output:

1st Statement
2nd Statement
3rd Statement
4th Statement
5th Statement

"""

 

print("1st Statement")
print("2nd Statement")

i = 3
if(i == 3) :
  print("3rd Statement")
  print("4th Statement")
  print("New Statement")

print("5th Statement")

if(i == 2) :
  print("6th Statement")
  print("7th Statement")

"""
output:

1st Statement
2nd Statement
3rd Statement
4th Statement
New Statement
5th Statement

"""

 

How to Solve “IndentationError: expected an indented block”?

# Code block is defined using indentation in python 
# 2nd line of the below code has no spaces to define the function 'a' code block

def a():
print("foo")

"""
output:

File "<ipython-input-5-34d000d9a565>", line 2
    print("Bar")
        ^
IndentationError: expected an indented block

"""

 

How to Solve “SyntaxError: unexpected EOF while parsing”?

 

# A conditional block cannot be left vacant, we may use the "pass" keyword with proper indentation to leave it vacant
  
if True:


"""
output:

File "<ipython-input-22-a4e6d8adcb65>", line 2
    if True:
    ^
IndentationError: unexpected indent

"""
# Hitting enter after the conditional or functional code blocks automatically starts from an indented line

def a():
   print("foo")

How to Solve “IndentationError: unexpected indent”?

 

# Giving spaces after an already indented line starts a new code block 
# Extra attention should be given to defining blocks of code

def a():
   print("foo")
     print("bar")

"""
output:

File "<ipython-input-12-e974b715af76>", line 6
    print("bar")
    ^
IndentationError: unexpected indent

"""

 

## Practise Problem
age = 10
can_drive = None

if age >= 18:
  print('You can drive')
    can_drive = True

 

How to Solve “IndentationError: unindent does not match any outer indentation level” ?

 

if True:
    if False:
        print('foo')
   print('bar')

"""
output:

bar

"""

 

## Practise Problem

if(user == "Joey"):
print("Super secret powers enabled!")
print("Revealing super secrets")

 

I’m still getting an IndentationError but my program appears to be correctly indented. What do I do?

If your program visually appears to have correct indentation, but your still getting an IndentationError you have most likely mixed tabs with spaces. This will sometimes cause Python to raises strange errors. Let’s understand. What does “TabError: inconsistent use of tabs and spaces in indentation” mean? for an more in-depth explanation of the problem.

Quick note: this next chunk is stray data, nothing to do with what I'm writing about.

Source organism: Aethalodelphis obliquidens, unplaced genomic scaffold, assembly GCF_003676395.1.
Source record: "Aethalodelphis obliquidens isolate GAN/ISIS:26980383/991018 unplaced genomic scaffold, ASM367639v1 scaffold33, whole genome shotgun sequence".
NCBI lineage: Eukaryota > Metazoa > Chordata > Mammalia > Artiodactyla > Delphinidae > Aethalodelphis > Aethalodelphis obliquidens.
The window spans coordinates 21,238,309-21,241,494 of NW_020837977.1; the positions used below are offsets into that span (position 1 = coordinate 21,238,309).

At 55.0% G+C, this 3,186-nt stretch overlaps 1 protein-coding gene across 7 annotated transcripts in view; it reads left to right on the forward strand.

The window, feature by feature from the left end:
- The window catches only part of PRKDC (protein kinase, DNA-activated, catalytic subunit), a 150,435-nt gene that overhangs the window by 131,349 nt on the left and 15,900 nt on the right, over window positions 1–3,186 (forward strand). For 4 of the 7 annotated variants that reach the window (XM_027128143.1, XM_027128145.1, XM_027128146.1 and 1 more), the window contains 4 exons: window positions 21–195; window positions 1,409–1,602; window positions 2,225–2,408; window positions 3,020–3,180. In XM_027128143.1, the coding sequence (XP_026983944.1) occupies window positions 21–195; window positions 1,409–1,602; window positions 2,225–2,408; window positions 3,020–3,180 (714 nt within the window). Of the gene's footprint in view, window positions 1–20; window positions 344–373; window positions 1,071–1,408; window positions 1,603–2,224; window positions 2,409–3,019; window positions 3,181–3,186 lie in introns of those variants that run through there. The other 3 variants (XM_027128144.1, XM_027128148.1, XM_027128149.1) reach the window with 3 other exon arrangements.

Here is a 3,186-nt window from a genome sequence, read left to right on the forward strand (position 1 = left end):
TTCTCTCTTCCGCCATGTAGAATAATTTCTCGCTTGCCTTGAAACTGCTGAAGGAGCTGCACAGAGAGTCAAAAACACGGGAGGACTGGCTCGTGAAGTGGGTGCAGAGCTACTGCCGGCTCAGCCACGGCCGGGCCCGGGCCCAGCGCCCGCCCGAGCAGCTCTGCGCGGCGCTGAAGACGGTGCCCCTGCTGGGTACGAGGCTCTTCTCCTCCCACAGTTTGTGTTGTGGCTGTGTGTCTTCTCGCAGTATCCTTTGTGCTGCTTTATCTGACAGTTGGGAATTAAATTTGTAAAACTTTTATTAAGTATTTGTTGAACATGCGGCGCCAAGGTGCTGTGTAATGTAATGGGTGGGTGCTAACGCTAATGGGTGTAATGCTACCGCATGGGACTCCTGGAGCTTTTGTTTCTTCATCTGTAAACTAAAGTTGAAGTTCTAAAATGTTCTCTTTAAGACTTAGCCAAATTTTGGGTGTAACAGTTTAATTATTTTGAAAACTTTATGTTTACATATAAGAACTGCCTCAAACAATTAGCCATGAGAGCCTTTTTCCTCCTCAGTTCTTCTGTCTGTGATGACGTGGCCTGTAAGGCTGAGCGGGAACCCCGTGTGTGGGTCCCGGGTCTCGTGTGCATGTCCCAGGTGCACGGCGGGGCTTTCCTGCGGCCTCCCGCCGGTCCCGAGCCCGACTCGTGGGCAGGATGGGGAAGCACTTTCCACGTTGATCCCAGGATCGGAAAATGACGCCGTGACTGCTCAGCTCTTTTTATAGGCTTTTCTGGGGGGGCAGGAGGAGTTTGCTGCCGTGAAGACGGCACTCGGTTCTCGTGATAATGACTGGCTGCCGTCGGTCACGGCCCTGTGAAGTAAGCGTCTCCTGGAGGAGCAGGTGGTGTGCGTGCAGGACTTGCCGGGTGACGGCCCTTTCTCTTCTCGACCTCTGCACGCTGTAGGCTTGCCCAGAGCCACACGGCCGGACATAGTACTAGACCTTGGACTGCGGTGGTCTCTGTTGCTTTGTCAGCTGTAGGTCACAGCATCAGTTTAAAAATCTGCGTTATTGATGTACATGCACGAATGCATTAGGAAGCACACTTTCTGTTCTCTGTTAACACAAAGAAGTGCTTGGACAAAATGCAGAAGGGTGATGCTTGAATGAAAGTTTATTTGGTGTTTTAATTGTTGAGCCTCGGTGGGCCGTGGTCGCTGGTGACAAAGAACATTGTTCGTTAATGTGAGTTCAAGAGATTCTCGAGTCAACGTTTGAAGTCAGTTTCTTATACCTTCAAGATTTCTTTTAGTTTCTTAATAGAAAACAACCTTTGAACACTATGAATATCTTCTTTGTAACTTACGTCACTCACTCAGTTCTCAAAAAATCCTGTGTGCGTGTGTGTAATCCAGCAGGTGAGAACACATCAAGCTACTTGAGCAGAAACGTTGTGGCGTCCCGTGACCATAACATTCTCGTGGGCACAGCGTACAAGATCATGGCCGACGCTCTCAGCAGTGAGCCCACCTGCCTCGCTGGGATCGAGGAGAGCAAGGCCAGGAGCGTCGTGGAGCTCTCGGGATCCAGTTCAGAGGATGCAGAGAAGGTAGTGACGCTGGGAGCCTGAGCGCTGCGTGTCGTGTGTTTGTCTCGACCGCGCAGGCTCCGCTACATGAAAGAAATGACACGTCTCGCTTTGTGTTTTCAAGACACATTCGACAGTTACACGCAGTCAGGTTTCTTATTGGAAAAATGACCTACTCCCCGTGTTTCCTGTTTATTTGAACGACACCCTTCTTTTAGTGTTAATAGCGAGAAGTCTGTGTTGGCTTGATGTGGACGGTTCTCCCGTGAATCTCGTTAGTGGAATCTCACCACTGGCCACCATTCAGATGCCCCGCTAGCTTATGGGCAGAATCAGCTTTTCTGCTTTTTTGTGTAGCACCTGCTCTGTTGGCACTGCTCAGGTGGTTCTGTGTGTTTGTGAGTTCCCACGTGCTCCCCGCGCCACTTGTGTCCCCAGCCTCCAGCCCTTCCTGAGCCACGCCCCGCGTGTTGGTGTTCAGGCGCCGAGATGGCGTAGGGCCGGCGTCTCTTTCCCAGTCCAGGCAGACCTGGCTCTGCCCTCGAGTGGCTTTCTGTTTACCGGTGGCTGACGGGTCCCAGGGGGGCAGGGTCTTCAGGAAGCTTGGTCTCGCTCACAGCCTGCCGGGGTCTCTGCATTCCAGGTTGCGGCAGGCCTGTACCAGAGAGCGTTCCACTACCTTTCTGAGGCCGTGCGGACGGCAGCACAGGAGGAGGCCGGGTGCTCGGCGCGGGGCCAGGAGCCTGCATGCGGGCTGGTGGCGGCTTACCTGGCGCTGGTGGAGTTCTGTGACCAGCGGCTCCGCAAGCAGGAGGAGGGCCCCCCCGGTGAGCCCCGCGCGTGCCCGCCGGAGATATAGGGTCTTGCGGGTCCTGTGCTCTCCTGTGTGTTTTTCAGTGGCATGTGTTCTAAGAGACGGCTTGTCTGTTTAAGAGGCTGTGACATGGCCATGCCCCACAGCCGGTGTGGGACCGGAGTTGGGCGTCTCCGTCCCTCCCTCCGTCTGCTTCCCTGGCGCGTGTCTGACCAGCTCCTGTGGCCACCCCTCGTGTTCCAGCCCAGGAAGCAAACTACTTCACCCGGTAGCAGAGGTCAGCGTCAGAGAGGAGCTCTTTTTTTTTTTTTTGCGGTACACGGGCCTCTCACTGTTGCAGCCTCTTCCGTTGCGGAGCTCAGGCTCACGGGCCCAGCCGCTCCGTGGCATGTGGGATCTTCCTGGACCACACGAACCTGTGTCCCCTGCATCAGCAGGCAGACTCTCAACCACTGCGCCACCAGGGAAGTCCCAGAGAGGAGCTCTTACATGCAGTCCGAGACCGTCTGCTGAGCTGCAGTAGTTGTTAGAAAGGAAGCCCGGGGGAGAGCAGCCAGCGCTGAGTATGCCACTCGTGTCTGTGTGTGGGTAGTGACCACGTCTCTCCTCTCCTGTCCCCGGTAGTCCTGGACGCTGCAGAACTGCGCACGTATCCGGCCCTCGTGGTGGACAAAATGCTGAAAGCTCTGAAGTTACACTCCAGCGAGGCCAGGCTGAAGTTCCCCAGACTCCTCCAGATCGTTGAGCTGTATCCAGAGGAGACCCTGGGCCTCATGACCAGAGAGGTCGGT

How to Solve “TabError: inconsistent use of tabs and spaces in indentation”?

 

for i in [1, 2, 3, 4]:
  print(i) # with tab
  print(i) # with 4 spaces

"""
output:

1
1
2
2
3
3
4
4

"""

 

Here is a picture which visually shows the whitespace in the above program. Gray dots are spaces, and gray arrows are tabs:

Special cases

Note Python will not always raise a TabError if you mix tabs and spaces into your program. If the program indentation is unambiguous, Python will allow tabs and spaces to be mixed. For example:

How to Solve “SyntaxError” related indentation problems?

Although not often, sometimes certain SyntaxError exceptions are raised due to incorrect indentation. For example, look at the code below:

if True:
    pass
pass # oops! this statement should be indented!.
else:
    pass

"""
output:

File "<ipython-input-1-893ee32faa31>", line 4
    else:
       ^
SyntaxError: invalid syntax

"""

 

Although Python raises a SyntaxError, the real problem with the above code is that the second pass statement should be indented. Because the second pass isn’t indented, Python doesn’t realize that the previous if statement and the else statement are meant to be connected.

What is better to use? Spaces or Tabs?

Mixing tabs and spaces is allowed (at least on my version of Python) but not recommended. Python assumes tabs are 8 characters long, which may not match your editor.

Just say “no” to tabs. Most editors allow them to be automatically replaced by spaces.

I’m still having a hard time with Python’s indentation syntax. What do I do?

Don’t get discouraged if you’re still struggling. It can take time to get use to Python’s whitespace syntax rules. Here are some tips to help:

  • Get an editor that will tell you when you have an indentation error. Some good ones as said above are, PyCharm, SublimeText, and Jupyter Notebook.
  • If you have an editor, see if it has an option to automatically convert tabs to spaces.
  • Just write code. That’s the single best way to get better. The more you write Python code, the better you’ll get. The only thing you need to make sure of is that if you hit any of the above errors then you should be able to fix it without a second thought.
  • If your code is really messy then this website might help.